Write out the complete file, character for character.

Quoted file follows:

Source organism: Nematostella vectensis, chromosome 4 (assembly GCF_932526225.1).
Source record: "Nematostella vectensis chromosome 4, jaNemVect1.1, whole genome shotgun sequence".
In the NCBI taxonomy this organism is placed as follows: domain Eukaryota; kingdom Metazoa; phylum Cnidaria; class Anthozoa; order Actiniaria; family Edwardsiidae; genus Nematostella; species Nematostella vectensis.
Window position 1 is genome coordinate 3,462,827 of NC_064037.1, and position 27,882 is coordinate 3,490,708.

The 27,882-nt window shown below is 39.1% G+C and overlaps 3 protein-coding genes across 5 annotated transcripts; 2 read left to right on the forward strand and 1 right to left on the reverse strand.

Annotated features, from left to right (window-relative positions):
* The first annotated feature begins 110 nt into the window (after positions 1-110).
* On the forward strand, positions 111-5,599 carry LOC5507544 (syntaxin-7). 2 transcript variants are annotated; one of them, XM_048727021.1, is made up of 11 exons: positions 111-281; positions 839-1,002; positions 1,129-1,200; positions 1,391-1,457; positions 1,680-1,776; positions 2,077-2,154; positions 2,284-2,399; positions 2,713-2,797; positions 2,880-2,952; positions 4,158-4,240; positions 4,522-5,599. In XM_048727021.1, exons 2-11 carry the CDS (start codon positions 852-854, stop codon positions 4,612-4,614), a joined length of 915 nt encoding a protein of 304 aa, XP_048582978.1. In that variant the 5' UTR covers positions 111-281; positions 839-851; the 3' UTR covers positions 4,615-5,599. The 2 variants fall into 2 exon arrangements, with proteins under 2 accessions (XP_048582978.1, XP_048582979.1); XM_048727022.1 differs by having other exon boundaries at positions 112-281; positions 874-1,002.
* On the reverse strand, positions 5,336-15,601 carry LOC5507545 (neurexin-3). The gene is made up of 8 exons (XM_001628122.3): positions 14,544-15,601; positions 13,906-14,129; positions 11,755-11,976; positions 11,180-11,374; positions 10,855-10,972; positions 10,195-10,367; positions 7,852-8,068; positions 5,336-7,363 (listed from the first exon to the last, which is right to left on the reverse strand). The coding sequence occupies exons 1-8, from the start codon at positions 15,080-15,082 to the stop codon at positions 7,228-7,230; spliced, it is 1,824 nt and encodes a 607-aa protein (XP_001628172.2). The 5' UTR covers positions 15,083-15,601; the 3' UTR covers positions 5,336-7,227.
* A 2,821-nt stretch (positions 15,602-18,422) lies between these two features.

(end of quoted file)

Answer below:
Source organism: Nematostella vectensis, chromosome 4 (assembly GCF_932526225.1).
Source record: "Nematostella vectensis chromosome 4, jaNemVect1.1, whole genome shotgun sequence".
In the NCBI taxonomy this organism is placed as follows: domain Eukaryota; kingdom Metazoa; phylum Cnidaria; class Anthozoa; order Actiniaria; family Edwardsiidae; genus Nematostella; species Nematostella vectensis.
Window position 1 is genome coordinate 3,462,827 of NC_064037.1, and position 27,882 is coordinate 3,490,708.

The 27,882-nt window shown below is 39.1% G+C and overlaps 3 protein-coding genes across 5 annotated transcripts; 2 read left to right on the forward strand and 1 right to left on the reverse strand.

Annotated features, from left to right (window-relative positions):
* The first annotated feature begins 110 nt into the window (after positions 1-110).
* On the forward strand, positions 111-5,599 carry LOC5507544 (syntaxin-7). 2 transcript variants are annotated; one of them, XM_048727021.1, is made up of 11 exons: positions 111-281; positions 839-1,002; positions 1,129-1,200; positions 1,391-1,457; positions 1,680-1,776; positions 2,077-2,154; positions 2,284-2,399; positions 2,713-2,797; positions 2,880-2,952; positions 4,158-4,240; positions 4,522-5,599. In XM_048727021.1, exons 2-11 carry the CDS (start codon positions 852-854, stop codon positions 4,612-4,614), a joined length of 915 nt encoding a protein of 304 aa, XP_048582978.1. In that variant the 5' UTR covers positions 111-281; positions 839-851; the 3' UTR covers positions 4,615-5,599. The 2 variants fall into 2 exon arrangements, with proteins under 2 accessions (XP_048582978.1, XP_048582979.1); XM_048727022.1 differs by having other exon boundaries at positions 112-281; positions 874-1,002.
* On the reverse strand, positions 5,336-15,601 carry LOC5507545 (neurexin-3). The gene is made up of 8 exons (XM_001628122.3): positions 14,544-15,601; positions 13,906-14,129; positions 11,755-11,976; positions 11,180-11,374; positions 10,855-10,972; positions 10,195-10,367; positions 7,852-8,068; positions 5,336-7,363 (listed from the first exon to the last, which is right to left on the reverse strand). The coding sequence occupies exons 1-8, from the start codon at positions 15,080-15,082 to the stop codon at positions 7,228-7,230; spliced, it is 1,824 nt and encodes a 607-aa protein (XP_001628172.2). The 5' UTR covers positions 15,083-15,601; the 3' UTR covers positions 5,336-7,227.
* A 2,821-nt stretch (positions 15,602-18,422) lies between these two features.